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Positive Presentations–and a Pet Peeve

As followers of this blog know, I attended the Write2Ignite Christian writers conference last week. I think (though I have never seen this stated in the conference literature) that the conference name indicates what the organizers think the purpose of our writing should be: to ignite, inflame, or light up our readers in the Christian faith.

I suspect, however, that for many attendees a better name might be Ignite2Write, because they often leave the conference inspired to write, either to begin writing (the wannabes), to resume (those whose passion for the craft has waned), or to improve (those who realize that each of us can do better).

At least that’s what the two conferences I’ve attended have meant to me. Last week’s sessions included for me (1) reminders of some things I already knew but needed to have reinforced, (2) new information to which I’d never been exposed, and (3) encouragement and inspiration to try new forms of writing.

Lori Hatcher, published author and editor of Reach Out Columbia magazine, offered basic reminders about the importance of good self-editing to make it easier for an editor to accept our manuscripts. For some attendees, her workshop might have been new. For a few, it might have brought back memories (or nightmares?) of English class. But because of my editing experience with Lockheed Martin Energy Systems, Inc., and freelancing, it was a review. But we can ALL benefit from such reminders.

I attended two workshops and a general session conducted by Edie Melson, published author and publisher of The Write Conversation blog site Because I’ve contemplated doing some fictional writing at some point, her workshops on creating a fictional world (setting) and writing for the young adult market were helpful as I look in that direction. Her general session dealt with social media. Although some of it was light years ahead of my understanding, it was insightful and worth thinking about.

Similar to Melson’s workshops, Kim Peterson‘s (no relation) workshop dealt with developing a strong cast of secondary characters for one’s fiction writing. A bonus was the time I had before the session talking with her about the many changes that have taken place to my old hometown, where she now lives.

Tony Snipes, always one of my favorite presenters because of his contagious enthusiasm, told about his two-year experiment with an art-driven FaceBook project he’s been conducting, sharing the saga of the fictional Portsmouth Aeroshipbuilding Company It’s amazing to see what creative people such as Snipes are doing with their talents, and it inspires me to make the most of my own talents, limited though they might be.

Nancy Lohr, acquisitions editor for Journey Forth, gave the keynote address. She pointed out the importance of Christian writers’ presenting absolute and unchanging truth in a way that is “winsome and relevant and infused with” biblical principles. There must be truth in our hearts before we can communicate truth to others. We should write from our own giftedness rather than trying to write like someone else. (The illustration she used for this point was David’s inability to fight Goliath using Saul’s armor.)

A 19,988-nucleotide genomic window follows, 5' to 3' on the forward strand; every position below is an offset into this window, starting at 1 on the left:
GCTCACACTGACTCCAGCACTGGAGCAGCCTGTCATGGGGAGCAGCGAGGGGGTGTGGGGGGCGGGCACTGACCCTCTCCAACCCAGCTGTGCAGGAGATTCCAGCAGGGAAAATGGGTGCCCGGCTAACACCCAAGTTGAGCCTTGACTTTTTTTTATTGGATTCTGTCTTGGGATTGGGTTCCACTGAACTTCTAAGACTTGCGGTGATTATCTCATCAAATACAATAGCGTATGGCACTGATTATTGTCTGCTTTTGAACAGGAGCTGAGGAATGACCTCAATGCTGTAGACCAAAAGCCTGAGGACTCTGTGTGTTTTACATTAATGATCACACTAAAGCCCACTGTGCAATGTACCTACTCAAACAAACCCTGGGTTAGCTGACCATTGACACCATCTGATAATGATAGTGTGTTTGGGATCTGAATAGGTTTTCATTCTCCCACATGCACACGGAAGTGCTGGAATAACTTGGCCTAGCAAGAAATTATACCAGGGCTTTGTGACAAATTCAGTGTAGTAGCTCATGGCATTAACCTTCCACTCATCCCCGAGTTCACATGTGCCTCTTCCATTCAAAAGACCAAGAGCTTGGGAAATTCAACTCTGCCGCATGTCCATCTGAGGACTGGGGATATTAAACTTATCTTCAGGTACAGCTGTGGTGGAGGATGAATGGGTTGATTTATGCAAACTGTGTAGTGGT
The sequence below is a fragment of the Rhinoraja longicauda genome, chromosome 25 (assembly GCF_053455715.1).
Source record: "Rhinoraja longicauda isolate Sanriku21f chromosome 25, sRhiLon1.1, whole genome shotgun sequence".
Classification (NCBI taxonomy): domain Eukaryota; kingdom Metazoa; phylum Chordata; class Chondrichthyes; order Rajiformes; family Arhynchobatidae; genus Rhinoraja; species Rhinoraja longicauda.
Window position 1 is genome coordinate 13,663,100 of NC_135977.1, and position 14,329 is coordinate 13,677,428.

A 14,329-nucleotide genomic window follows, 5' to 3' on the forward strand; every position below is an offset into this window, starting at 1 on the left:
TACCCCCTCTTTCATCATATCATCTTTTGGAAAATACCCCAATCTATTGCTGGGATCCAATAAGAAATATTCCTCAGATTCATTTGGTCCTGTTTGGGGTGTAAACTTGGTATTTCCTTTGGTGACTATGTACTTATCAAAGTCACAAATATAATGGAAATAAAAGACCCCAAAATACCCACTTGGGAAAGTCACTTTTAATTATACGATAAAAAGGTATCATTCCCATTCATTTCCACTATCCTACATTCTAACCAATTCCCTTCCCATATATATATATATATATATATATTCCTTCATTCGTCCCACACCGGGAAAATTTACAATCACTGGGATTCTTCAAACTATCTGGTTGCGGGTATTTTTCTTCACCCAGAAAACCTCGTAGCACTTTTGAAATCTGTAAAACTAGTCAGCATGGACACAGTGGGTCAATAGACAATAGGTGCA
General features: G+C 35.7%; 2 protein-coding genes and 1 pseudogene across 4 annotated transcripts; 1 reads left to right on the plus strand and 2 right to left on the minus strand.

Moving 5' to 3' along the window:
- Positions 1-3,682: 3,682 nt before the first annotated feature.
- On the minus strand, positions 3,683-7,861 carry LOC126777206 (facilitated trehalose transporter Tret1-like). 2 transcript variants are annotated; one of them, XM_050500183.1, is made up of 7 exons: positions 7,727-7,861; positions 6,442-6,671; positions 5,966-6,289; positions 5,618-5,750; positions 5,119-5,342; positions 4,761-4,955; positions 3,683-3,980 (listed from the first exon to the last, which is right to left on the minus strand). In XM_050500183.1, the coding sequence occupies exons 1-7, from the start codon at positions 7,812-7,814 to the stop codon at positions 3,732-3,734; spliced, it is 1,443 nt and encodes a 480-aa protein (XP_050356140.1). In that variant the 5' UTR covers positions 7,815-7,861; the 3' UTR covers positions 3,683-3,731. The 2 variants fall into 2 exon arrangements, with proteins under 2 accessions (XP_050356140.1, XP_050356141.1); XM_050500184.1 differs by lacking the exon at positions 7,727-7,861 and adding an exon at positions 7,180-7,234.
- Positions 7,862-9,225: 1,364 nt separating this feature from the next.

And Andrea Merrell, author/editor and assistant acquisitions editor for Lighthouse Publishing of the Carolinas, spoke about turning pain into prose, writing about the trials in our lives. We all suffer pain, so we all have a story. Our job as writers is to tell that story in a way that engages our readers.

The tough part of attending such a conference is coming from such an environment of learning and inspiration and re-entering the “real world” to DO what we’ve been inspired to do. And that leads me to the pet peeve I mentioned in the title.

When I was catching up on the e-mail I had missed during the conference, I received a convincing offer that was too good to refuse: a FREE e-book on a writing topic. A book on writing that made promises to greatly expand the reach of my writing efforts.

Caveat emptor! If it sounds too good to be true, . . .

Eighty-three pages it was. Hardly a book in my estimation, but it was, after all, free. When I downloaded it, I discovered to my dismay that each of those few pages contained little more than a simple PowerPoint slide. Some pages consisted of only one or two words. Giant print. Little substance. I had been had! But at least it was free. You get what you pay for.

And people who call themselves authors are cranking out such gimmicks faster than one can download them. And it makes a mockery of honest, hard-working writers with a real message who labor for many months, often many years, to get substantive books written and published.

That leads me back to Lohr’s keynote about truth. We writers (and marketers!) must be truthful about what we’re giving our readers. If we don’t, they’ll never trust us or read our work again. Fool me once, shame on you; fool me twice, shame on me!

Now that that pet peeve is off my chest, it’s back to work for me.

What about you? What is the best writing advice you ever received? What is one of your pet writing peeves?

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